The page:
For a clip of Mr Bean at the ceremony see here 

For the Olympic ceremony theme see here

And finally, Jeremy Hunt enthusiastically reminds the government to table a Health and Safety Bill for town criers 
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Thursday, 26 July 2012


BMW go spare over imported parts: can you help?

Afro Leo wonders if you
can still get spare parts for
this BMW Isetta ...
"BMW 'astonished' by defeat in South African design infringement case" is the title of this article in Business Day which appears to be as much a trade mark infringement matter rather than a design dispute. The defeat follows a 13-year battle regarding the importation of spare parts into South Africa and an associated design infringement case launched by BMW which it lost last week and presumably may appeal.

Writing on the Automotives + IP LinkedIn Group, Lee Curtis (Harrison Goddard Foote, England) asks if anyone has any further information about this case. If you can help him, please do. You can post information below or email him here.
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Finally there is life online in Nigeria

The Commercial Law Department, Trademarks Patents and Designs Registry, Ministry of Trade and Investment of Nigeria (Afro Leo says: "gosh! what a mouthful") announced in a press release earlier this month - precisely, Monday, 09 July 2012 - that it expects to start accepting online registration of trade mark, patent and designs from 16 July 2012. Consequently, the Registry will no longer accept manual applications and bank drafts for payment as these can now be done online. The statement also talks about an online search facility for registered intellectual property (IP) rights - this little Leo's favourite - stating that that would also go live soon (Afro Leo feels that this would be exclusive to accredited agents, so not free to the public).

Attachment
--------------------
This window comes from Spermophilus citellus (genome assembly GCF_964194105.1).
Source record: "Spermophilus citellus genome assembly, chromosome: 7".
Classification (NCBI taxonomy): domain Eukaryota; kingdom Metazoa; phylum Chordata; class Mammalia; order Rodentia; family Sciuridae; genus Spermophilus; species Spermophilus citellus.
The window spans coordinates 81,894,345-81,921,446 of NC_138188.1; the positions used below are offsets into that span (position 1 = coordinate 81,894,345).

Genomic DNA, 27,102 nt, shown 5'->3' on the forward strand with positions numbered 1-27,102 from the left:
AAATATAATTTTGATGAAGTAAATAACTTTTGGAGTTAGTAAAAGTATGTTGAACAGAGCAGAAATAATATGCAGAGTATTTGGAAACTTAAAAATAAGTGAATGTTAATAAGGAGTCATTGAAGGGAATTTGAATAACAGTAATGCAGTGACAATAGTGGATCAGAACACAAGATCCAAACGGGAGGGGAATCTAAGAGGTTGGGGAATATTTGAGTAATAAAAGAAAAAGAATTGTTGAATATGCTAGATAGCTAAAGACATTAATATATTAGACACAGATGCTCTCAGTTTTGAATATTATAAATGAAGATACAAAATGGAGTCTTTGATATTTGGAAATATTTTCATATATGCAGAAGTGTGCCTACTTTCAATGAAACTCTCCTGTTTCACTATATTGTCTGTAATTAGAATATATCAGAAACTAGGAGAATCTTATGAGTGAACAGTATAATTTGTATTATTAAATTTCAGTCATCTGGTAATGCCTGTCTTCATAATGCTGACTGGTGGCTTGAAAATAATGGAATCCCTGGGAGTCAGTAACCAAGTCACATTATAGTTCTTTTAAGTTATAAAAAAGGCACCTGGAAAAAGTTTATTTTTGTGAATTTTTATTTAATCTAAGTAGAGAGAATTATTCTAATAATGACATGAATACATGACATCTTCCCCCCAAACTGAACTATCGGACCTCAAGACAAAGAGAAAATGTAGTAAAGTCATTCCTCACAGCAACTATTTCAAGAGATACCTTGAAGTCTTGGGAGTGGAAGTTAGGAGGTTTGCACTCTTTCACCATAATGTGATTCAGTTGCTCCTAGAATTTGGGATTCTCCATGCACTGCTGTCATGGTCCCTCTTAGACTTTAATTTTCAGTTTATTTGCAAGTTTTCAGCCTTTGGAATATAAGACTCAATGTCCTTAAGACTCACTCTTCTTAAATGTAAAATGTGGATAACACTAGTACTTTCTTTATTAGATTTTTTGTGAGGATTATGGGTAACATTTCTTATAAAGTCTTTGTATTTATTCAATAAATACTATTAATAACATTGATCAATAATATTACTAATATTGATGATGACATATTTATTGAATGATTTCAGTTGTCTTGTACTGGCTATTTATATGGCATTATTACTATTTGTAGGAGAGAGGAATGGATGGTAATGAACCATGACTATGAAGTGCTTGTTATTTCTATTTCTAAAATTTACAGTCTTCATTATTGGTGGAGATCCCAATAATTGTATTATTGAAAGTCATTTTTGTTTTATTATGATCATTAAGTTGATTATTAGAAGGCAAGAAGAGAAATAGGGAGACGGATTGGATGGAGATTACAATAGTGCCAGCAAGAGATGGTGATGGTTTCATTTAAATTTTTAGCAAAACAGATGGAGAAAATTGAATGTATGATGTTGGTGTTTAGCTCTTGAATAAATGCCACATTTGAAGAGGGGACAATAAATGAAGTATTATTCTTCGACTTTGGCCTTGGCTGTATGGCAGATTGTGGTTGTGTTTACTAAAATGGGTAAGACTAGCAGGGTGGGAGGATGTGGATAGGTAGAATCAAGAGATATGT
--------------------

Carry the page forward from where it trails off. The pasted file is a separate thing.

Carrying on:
Interestingly, the opening paragraph of the release said: "In its commitment to providing prompt and excellent service delivery consistent with modern innovation and technology, the Federal Ministry of Trade and Investment, recently engaged an indigenous Technology Consultant to automate itsTrademark, Patent and Designs (TP&D) Registry. This is to ensure convenience and efficiency in its operations, as well as discourage corrupt practices, necessitated by the cumbersome nature of the old process."(Corrupt practices? Afro Leo is thinking whether they are the type reported here  here  here and here on the IPKat weblog or perhaps, some people were claiming to be rights-holders when they are not. Hmmm, he has no idea.)

Digressing for a moment, this little Leo is curious about the new accreditation scheme, (which sounds like customer/user registration to Afro Leo as he has seen here in South Africa), however, he does understand the idea of professional face-to-face or telephone advice from the office (Although Afro Leo doesn't get the point of accreditation in the first place) and even payment of a fee (Okay, fair enough, Afro Leo has seen something like the latter in South Africa). So, what is this accreditation all about? According to the information on the Registry's page:

"Accreditation is a mandatory process for law firms, stakeholders and potential IP practitioners that wish to act as agents. Accreditation helps to identify a legal practitioner or agent in the area of Industrial Property Registrations in Nigeria. By Being an Accredited agent of the Registry, you have an edge over other attorneys and stakeholders that are not accredited. Requests will be treated from accredited agents as a matter of priority and provided with full customer support."